In Turkey, the crackdown on independent journalism continues. Mehmet Baransu remains in jail, apparently a victim of the government’s crackdown on the Gulen Movement. Other journalists in Turkey have been charged under Turkey’s dangerously vague anti-terror statutes. Meanwhile, a pattern of media outlets sacking voices deemed critical of the government continues, with the newspaper, Milliyet, firing seven journalists this past month. SEE THE REST OF THIS POST
I spend my evenings reading Twitter these days. Scroll, refresh. Scroll, refresh. I’m looking for news, yes, but I’m really looking to see if the people that I know who are protesting are still safe.
Last night, I clicked on a video of protestors gathered in front of the Ferguson police department chanting, “Why you wearing riot gear? We don’t see no riot here!” In the echo of that chant runs an anxiety based on experience: that the tension in each new moment could explode in a canister of teargas or pepper spray, in the blast of a sound cannon, in the firing of rubber bullets.
A wave of arrests Sunday morning shook Turkey and made headline news throughout the world. The arrests, which are part of a broad campaign against the Gülen Movement, were hardly a surprise. A twitter user had leaked information about it some days in advance, it was preceded by some typically fire-breathing speeches by Turkish President Recep Tayyip Erdoğan, and the Istanbul Prosecutor’s office issued a press release before the arrests were made. In total 27 people were arrested, including a number of journalists and media figures.
Along with other human rights organizations, Amnesty has called on Turkish authorities to release those arrested yesterday unless authorities can produce “credible evidence that they have committed a recognizably criminal offense.” SEE THE REST OF THIS POST
Last week’s mining disaster in Turkey represented more than simply an industrial accident, but raised very real human rights concerns. The government’s response in the last week, however, have only heightened these concerns.
The mining disaster in Soma, a small town in Western Turkey, is, by any standards, a shocking tragedy. Amnesty International, in a statement issued today, makes clear, however, that this tragedy could have been averted.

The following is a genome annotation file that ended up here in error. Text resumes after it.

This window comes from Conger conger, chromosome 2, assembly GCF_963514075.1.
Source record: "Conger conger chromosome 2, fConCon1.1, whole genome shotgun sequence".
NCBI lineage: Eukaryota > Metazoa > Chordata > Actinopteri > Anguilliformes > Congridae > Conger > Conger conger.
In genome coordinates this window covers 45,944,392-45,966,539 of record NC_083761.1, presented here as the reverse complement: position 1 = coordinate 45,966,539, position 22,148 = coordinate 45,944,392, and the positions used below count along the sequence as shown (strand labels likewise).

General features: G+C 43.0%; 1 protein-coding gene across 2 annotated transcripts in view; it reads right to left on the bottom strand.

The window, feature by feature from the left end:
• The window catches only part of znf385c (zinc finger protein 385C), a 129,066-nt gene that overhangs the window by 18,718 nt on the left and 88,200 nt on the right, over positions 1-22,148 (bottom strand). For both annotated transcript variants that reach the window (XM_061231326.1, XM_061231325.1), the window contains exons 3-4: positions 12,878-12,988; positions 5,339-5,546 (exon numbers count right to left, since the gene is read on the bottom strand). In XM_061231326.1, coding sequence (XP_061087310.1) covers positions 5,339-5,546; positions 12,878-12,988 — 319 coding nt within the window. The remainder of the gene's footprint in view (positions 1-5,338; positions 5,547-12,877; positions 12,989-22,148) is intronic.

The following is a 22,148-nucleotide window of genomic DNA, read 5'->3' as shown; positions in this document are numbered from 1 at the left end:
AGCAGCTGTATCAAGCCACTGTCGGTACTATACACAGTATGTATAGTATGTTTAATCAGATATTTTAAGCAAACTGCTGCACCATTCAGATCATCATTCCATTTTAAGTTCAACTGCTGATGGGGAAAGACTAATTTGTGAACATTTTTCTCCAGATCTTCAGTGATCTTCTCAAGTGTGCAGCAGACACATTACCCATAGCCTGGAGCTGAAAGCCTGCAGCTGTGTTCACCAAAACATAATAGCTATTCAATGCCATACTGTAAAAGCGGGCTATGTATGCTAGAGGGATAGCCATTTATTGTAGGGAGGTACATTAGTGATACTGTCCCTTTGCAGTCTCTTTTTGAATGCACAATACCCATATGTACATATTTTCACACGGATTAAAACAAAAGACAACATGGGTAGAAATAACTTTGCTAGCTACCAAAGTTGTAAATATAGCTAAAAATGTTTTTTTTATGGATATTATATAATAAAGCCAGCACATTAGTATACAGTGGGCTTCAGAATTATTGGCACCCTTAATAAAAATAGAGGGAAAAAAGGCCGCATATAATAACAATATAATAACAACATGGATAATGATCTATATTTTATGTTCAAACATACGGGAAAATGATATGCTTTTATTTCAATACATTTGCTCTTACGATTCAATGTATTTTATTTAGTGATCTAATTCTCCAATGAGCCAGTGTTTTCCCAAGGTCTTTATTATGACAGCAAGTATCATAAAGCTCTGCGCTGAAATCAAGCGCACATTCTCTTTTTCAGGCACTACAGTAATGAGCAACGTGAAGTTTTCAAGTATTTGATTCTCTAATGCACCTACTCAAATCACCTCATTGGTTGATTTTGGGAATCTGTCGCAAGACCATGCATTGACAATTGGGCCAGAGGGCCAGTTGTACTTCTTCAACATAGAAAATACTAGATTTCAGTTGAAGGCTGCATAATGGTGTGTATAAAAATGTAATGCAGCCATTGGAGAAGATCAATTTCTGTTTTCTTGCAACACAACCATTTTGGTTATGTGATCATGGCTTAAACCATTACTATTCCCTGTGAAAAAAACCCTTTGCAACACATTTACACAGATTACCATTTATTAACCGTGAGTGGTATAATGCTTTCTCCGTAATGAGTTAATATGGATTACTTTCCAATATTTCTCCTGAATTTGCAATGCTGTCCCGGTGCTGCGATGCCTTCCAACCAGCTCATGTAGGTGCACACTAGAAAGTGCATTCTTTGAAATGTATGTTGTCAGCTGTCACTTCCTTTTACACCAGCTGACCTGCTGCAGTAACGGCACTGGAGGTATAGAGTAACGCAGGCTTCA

Although the total number killed is unlikely to be determined for some time, at least two hundred are confirmed dead already.
A History of Protest
For decades, May Day celebrations in Turkey have been an important litmus test of the government’s tolerance for freedom of expression and assembly. At the center of this history have been demonstrations in Taksim Square, arguably the “hub” of modern Istanbul and, where, in 1977, dozens of protesters were killed in what has been termed the “Taksim Square Massacre.”
Turkey’s YouTube blackout may not be as chilling as the leaked tape that prompted the ban of the video-sharing website. In the March 2014 recording, top officials in Turkey seemingly discuss staging an attack against a sacred Turkish tomb in Syria for the purpose of justifying military engagement by Ankara.
Cultural monuments have been targeted by power-holders for millennia. Assyria’s Sargon II proudly documented his plunder of the Musasir temple in Uraratu 2,700 years ago. The Nazis, as illustrated in the recent Hollywood movie The Monuments Men¸ stole precious pieces of art for either a future ‘Führermuseum’ or a complete destruction, depending on the outcome of WWII.
Despite a number of disputes over vote counts and numerous allegations of impropriety, the municipal elections in Turkey held this past Sunday clearly gave the Tayyip Erdogan’s ruling AKP a resounding victory.
Just as clearly, however, government actions in the lead up to elections, along with statements since, have given Turkish human rights advocates ample cause for concern.
Ali Ismail Korkmaz was among those killed during the Gezi protests in Turkey last June. He would have celebrated his twentieth birthday today. Today, let’s work to ensure that his family sees justice done.
Korkmaz was savagely beaten on June 2, 2013 during the Gezi Protests. In a statement to authorities before he died, Korkmaz he described the attack:
A National Tragedy
Once again, Turkish streets are filled with voices of protest. And once again, those voices are choked with tear gas and buffeted by water cannon. The scenes on television and social media seem terribly similar to those which shocked the world during the Gezi protests this past June.
In fact, the immediate catalyst for these protests is directly tied to the terrible costs of police repression during the Gezi protests.